A proper case or gig bag is a must when you are dealing with a set that can change tuning at a moment’s notice. It’s funny how you will drop a bunch of money on a good quality set and oftentimes hesitate in buying a good case or padded bag to protect it. We all think of such extras as an unnecessary expense. But I high;ly recommend you get one when you get your tabla set. There are a number of options. Fiberglass case, padded nylon fabric case, duffle bags, hat cases, etc. whichever one you decide on, it is better than nothing. I would get one with pockets so you can put your hammer, powder, and other extras organized. Finally it is simply easier to carry the set in one container rather than lugging them separately.
A tabla case secures the deal and gives you the added peace of mind that your investment is protected. It is also handy to control the humidity for the temperature variations that can easily change and in some cases damage the instrument.
A cover is always a good idea when you want to protect a valuable investment. For a tabla, this can really be a life saver. A well made cover can not only keep dust and dirt away from your tabla heads but they can protect against accidents, discourage others from playing on it improperly, and protect it from temperature extremes. The thing to remember is that the rings are well made and are the right size for your tabla. Many times, they are made a certain diameter and the tabla or the Dagga drum might be too big or too small relative to the size of the Dagga or the tabla. This will result in the drums either rocking excessively on the rings or simply bottoming out. If the Bass drum bottoms out and touches the floor some unwanted tones result.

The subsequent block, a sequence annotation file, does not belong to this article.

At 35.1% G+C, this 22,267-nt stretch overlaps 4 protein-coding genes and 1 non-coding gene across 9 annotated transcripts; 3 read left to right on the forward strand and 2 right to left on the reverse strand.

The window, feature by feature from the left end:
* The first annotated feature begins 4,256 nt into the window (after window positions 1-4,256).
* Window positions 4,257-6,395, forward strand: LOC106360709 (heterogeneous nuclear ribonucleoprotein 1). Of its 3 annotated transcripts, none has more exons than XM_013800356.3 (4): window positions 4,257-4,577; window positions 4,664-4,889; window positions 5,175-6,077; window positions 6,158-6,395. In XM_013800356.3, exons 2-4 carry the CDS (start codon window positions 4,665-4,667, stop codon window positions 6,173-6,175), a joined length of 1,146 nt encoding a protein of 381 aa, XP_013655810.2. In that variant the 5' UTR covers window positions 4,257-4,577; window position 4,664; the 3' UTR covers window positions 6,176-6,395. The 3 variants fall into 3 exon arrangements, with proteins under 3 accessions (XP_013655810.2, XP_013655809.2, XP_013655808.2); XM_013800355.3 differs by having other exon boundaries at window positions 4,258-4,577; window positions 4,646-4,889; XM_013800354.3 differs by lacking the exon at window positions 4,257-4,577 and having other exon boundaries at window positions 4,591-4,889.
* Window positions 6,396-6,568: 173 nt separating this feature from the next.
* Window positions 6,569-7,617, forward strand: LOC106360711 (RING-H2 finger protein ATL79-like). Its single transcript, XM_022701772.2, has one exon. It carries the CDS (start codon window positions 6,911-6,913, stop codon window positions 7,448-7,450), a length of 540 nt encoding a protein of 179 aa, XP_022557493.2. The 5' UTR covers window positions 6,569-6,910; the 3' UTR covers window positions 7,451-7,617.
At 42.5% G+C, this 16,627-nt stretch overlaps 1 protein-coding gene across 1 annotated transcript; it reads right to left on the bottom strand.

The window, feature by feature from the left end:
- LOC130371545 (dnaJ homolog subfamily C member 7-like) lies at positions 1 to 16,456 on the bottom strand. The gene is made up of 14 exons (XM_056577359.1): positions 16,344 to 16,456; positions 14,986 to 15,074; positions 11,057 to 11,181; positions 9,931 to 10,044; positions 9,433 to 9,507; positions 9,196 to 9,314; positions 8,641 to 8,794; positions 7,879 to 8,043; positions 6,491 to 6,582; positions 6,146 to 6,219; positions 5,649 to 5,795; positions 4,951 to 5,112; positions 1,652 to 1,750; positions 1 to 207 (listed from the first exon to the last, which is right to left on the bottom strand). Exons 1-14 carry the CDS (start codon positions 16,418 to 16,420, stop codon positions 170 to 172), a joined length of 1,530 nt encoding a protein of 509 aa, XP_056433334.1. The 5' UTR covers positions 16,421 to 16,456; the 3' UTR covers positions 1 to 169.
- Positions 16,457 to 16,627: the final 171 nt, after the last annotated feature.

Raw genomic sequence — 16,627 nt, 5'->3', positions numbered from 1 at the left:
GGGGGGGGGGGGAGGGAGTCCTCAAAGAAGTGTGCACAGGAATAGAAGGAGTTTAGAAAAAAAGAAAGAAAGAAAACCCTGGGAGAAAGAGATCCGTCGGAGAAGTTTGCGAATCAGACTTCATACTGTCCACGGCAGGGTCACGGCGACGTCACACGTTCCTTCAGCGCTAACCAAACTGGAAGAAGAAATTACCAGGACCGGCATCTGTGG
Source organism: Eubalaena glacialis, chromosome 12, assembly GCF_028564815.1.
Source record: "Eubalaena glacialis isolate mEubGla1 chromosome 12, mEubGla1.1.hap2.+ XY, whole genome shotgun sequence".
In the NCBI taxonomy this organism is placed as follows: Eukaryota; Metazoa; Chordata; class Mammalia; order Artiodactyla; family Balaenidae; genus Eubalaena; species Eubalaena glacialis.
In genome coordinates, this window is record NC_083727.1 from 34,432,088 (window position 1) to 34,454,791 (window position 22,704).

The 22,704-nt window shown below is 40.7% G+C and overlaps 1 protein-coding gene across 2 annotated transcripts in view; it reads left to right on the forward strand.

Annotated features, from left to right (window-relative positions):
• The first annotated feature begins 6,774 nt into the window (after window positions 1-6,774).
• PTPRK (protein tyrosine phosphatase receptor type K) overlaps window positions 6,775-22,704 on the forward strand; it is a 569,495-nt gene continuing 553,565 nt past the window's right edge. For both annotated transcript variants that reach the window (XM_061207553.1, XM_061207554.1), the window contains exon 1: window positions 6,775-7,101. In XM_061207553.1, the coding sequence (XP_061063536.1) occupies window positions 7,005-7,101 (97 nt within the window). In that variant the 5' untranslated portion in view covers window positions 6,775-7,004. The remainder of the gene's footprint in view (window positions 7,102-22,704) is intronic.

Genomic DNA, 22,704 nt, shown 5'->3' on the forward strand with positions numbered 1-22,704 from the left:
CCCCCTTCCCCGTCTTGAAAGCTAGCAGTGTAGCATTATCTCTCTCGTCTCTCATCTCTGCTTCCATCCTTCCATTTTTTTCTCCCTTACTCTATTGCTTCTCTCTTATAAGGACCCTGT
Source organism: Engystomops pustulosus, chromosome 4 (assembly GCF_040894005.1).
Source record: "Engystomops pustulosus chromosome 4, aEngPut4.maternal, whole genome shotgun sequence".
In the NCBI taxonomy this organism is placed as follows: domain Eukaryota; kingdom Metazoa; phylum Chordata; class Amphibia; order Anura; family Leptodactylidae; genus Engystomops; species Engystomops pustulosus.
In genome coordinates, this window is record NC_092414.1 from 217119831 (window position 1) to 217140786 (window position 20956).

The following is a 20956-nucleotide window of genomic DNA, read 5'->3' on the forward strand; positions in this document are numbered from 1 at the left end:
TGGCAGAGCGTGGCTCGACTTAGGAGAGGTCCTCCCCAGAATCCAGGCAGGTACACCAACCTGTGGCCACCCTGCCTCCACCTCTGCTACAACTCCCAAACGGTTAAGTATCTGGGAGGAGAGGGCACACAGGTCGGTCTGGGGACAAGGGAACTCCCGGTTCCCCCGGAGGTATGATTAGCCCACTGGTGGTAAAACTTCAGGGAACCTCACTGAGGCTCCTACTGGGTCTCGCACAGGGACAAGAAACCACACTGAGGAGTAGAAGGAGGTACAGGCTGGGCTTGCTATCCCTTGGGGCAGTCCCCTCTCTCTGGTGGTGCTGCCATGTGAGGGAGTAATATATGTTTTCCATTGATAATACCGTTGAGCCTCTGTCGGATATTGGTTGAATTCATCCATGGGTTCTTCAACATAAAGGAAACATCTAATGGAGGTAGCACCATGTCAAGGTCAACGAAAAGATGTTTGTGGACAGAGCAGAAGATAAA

Top 5 Best Tabla – [Updated and Highly Recommended]
Brass tabla set easy to grip and handle.
Features / Reviews
Brass Bayan (Bass – Left Metal Drum)
Special Sheesham Dayan
Includes bag, binnu, hammer and cloth for covering the upper head of the Tabla.